Then Mrs. Jensen gestured toward the play room. “And Savannah is just inside.”
Julia peered into the room and found a six or seven-year-old child on the floor, her nightgown hiked half way up her thighs, her hands in her matted hair as she pulled at it and stared at the ceiling above her. Tear tracks streamed down her face. Then her brown eyes met Julia’s and widened. She backed away quickly, picking up the nearest wooden block and throwing it at Julia. The wooden block bounced off the thick skirt of Julia’s traveling dress.
A hand rested on Julia’s arm, and Mrs. Jensen’s worry-filled eyes met hers. “She’s weary of strangers. It may take her a moment more to calm down.”
Julia rested her hand atop Mrs. Jensen’s and set her carpet bag on the floor beside her feet. “I’ll be okay.”
Then she took a deep breath and focused on the young, wild girl who sat in the corner, terrified eyes fixed upon Julia. Julia took three steps forward and then knelt down, reveling in the weight of silence for a moment, ignoring the presence of those behind her. She offered Savannah a soft smile, but the child frowned, narrowed her eyes at Julia and then threw another wooden block.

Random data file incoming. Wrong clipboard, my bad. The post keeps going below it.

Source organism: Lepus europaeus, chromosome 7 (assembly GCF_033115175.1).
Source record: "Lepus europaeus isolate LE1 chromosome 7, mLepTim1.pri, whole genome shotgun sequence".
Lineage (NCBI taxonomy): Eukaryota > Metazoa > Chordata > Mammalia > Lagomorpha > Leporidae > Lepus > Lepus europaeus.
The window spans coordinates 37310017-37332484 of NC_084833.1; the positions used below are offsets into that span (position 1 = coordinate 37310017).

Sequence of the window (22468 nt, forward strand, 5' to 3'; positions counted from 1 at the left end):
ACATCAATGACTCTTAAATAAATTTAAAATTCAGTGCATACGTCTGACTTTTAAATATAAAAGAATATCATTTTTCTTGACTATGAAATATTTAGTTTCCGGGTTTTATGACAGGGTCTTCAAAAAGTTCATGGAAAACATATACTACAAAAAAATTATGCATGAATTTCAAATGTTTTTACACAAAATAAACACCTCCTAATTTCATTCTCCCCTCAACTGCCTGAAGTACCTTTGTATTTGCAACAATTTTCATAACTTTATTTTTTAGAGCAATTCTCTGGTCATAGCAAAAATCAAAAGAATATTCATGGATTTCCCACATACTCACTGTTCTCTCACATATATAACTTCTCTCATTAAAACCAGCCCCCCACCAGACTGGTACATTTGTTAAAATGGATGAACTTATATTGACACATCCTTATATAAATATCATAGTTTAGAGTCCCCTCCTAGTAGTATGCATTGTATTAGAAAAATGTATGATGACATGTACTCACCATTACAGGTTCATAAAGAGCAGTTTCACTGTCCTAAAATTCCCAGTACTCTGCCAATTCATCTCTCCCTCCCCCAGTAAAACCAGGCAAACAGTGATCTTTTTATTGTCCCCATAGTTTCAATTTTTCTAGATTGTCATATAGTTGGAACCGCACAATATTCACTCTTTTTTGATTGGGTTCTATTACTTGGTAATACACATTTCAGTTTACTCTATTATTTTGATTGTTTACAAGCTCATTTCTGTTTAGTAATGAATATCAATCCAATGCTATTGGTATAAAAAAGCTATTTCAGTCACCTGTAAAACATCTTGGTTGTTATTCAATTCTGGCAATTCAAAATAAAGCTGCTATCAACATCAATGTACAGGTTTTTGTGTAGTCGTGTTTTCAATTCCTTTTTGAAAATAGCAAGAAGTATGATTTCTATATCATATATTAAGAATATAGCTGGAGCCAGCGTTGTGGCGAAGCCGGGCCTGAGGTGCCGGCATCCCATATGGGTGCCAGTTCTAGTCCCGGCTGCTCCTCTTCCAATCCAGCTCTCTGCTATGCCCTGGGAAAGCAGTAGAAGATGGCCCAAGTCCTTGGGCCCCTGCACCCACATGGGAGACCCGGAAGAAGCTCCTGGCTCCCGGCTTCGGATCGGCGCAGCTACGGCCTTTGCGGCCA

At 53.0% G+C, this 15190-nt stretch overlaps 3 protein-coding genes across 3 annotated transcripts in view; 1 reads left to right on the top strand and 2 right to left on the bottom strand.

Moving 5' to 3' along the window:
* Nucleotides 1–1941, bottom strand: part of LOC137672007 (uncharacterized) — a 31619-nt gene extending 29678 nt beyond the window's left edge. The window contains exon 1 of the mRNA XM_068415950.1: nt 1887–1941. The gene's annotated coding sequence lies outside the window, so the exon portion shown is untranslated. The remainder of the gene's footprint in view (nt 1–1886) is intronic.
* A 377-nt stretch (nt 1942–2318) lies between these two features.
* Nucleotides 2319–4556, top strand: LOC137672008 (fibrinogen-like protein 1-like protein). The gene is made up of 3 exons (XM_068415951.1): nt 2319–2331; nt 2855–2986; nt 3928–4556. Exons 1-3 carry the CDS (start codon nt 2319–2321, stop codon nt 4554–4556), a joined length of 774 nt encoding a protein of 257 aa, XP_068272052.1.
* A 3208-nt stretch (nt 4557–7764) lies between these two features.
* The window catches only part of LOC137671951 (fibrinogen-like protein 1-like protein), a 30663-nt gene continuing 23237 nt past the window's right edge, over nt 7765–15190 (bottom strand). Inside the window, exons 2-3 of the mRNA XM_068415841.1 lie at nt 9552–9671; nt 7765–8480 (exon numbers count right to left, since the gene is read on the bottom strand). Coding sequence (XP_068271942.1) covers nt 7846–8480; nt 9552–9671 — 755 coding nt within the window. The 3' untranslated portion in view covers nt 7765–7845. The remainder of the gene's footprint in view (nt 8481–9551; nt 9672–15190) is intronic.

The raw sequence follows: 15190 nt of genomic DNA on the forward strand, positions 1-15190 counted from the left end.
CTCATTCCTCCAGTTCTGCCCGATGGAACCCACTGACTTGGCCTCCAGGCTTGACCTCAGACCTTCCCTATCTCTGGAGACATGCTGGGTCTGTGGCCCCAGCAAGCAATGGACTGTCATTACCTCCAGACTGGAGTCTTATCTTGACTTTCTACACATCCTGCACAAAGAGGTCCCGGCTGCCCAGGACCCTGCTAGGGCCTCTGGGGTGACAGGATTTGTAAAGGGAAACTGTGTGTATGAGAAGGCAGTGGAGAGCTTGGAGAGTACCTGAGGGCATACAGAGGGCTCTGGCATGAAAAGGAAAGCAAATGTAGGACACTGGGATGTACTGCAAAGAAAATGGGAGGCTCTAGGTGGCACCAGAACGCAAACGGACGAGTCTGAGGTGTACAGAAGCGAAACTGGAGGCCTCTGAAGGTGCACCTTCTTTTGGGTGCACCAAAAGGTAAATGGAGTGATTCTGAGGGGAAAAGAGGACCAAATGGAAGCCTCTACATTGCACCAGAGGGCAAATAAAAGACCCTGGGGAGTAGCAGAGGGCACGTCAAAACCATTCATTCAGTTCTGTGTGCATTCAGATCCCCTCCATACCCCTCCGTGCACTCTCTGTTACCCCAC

Even though Julia didn’t often understand the rules when it came to sports, she liked to play them. And the Milne family loved a new game they had learned during their stay in Brooklyn when they met her—baseball. Julia reached out and caught the block in her hand, ignoring the sting on her palm and fingers. The child’s eyes went wide and her mouth formed an “O.” Keeping her smile on her face, Julia set down the wooden block on the floor and tilted her head toward Savannah.